Wishing you a Shiny Happy 2016!

Wishing you a Shiny Happy 2016!

After quite a late NYE with over 18 (mainly teenagers) staying the night, Annie and I escaped to make a little collaborative painting to ring in the New Year.

And we really do wish you a shiny happy year!

My Shiny Happy Spring Project!

My Shiny Happy Spring Project!

So I’m doing a little bit of an experiment and it has to do with Instagram.

Shiny Happy SPRING 2015

Because while my heart is in facebook, I’m quite drawn to the pretty Insta pictures. And it’s pretty quick to scroll…scroll…scroll and see what people are up to, in pictures.

Each day, at least for September, I’m going to upload a new, A4 floral original, at just $55 each.

Anna with four of the Spring Floral series

This is the web link to my Insta page – https://instagram.com/shinyhappyart/, but it’s great to have the app on your phone and use it from there too.

I’m also filming some of the painting processes, so you’ll have an insight to how I create the layers of colour I love (the first one’s for tomorrow’s painting!).

So stay tuned. I’ll feed the info through Facebook each day – but we’ll see what Instagram can do too!

Thanks everyone and happy Spring!

Alternatives to Black

Alternatives to Black

Now, this tip applies to artists that use lines in their work (as I do with my illustrative style), as well as people looking to paint darks and shadows…

The background story – my mother, Diana Battle, is a very talented artist. She can paint beautifully in both oils and acrylics, and is also very confident in pastel and watercolour. The next two paintings (with their enlarged sections on the right) are by Mum.

9131664_orig

She’s always told me there’s no need to use black straight out of the tube (in the actual painting, that is – it’s still ok to use it as an underpainting or base colour).

4251473_orig

She’ll choose to use Paynes Grey (which is a very dark navy) or a dark mix of colours, but feels that black out of a tube, like Carbon or Mars Black, is too flat and uninteresting and unneccessary.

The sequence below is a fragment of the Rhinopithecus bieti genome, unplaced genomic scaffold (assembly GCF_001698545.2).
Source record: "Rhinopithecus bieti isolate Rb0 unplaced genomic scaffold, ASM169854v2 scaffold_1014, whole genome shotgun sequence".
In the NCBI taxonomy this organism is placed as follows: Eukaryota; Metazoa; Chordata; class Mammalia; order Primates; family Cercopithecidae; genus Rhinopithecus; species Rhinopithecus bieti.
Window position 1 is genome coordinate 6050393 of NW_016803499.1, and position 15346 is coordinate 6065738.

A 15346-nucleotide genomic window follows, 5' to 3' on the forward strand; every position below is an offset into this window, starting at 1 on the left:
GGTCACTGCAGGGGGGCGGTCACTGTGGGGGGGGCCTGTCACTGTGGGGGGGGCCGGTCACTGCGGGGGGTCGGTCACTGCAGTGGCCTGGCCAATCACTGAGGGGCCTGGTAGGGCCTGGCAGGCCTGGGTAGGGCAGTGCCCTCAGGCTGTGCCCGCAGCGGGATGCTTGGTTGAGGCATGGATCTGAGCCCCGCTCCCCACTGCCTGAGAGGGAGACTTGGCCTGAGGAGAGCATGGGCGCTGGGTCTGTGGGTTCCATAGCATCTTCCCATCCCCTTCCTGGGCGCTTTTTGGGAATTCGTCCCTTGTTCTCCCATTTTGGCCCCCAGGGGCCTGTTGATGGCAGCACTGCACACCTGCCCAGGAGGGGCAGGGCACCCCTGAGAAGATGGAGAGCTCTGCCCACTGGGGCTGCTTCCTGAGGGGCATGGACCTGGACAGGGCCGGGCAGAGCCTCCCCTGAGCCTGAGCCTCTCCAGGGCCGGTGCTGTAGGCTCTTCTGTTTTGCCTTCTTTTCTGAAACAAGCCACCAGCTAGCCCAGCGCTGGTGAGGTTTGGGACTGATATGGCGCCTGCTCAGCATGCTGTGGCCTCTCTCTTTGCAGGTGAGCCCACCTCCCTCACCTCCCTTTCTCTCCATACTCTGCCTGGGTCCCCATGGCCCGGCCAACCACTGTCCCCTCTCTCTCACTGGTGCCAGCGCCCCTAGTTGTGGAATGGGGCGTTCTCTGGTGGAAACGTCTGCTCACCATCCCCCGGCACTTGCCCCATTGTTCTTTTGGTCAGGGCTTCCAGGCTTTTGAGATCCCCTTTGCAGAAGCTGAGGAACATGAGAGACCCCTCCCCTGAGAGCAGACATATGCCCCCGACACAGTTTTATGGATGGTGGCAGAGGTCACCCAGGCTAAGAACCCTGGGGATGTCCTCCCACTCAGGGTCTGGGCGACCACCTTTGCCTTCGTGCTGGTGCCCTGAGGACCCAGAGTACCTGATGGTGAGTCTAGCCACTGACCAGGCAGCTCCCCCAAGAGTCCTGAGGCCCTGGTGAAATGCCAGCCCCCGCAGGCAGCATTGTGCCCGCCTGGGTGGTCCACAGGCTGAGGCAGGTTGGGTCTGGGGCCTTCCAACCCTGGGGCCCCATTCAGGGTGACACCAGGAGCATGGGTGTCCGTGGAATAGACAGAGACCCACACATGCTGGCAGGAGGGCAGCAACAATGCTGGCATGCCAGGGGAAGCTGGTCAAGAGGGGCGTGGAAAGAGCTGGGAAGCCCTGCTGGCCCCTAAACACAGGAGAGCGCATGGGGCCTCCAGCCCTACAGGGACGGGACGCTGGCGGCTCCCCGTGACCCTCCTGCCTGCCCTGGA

So the message is, that using a ‘black-substitute colour’ creates life in a painting, adding interest and movement.  Here are three black-substitutes that I use often, compared to black, on the bottom right.

288149_orig

 

Now this tip definitely applies to a realistic-style of painting like Mum’s, but it’s something I also remember when painting murals – like this one here…

203465_orig

At a glance the lines look black, but they’re actually painted in Dioxazine Purple (which is my black-substitute of choice). Take a closer look.

578285_orig

Here’s a pic of the bottle. I use A LOT of this colour.
5377921_orig
In this next painting of proteas (done for a handbag, that’s why half is upside down!) the shadows are deep greens and a mix of green with a touch of red (that’s another tip – add the complementary colour (from directly opposite on the colour wheel) to darken a colour – ie. add a touch of red to your green and vice versa, add a little purple to your yellow, or blue to your orange… you’ll be amazed at how much better it works rather than using a totally different colour from another tube).
9658046_orig
I hope that’s been interesting! I’d love to hear about your experiments, and if you’re an art-lover, you’ll have something more to look for when you see an artwork that you love.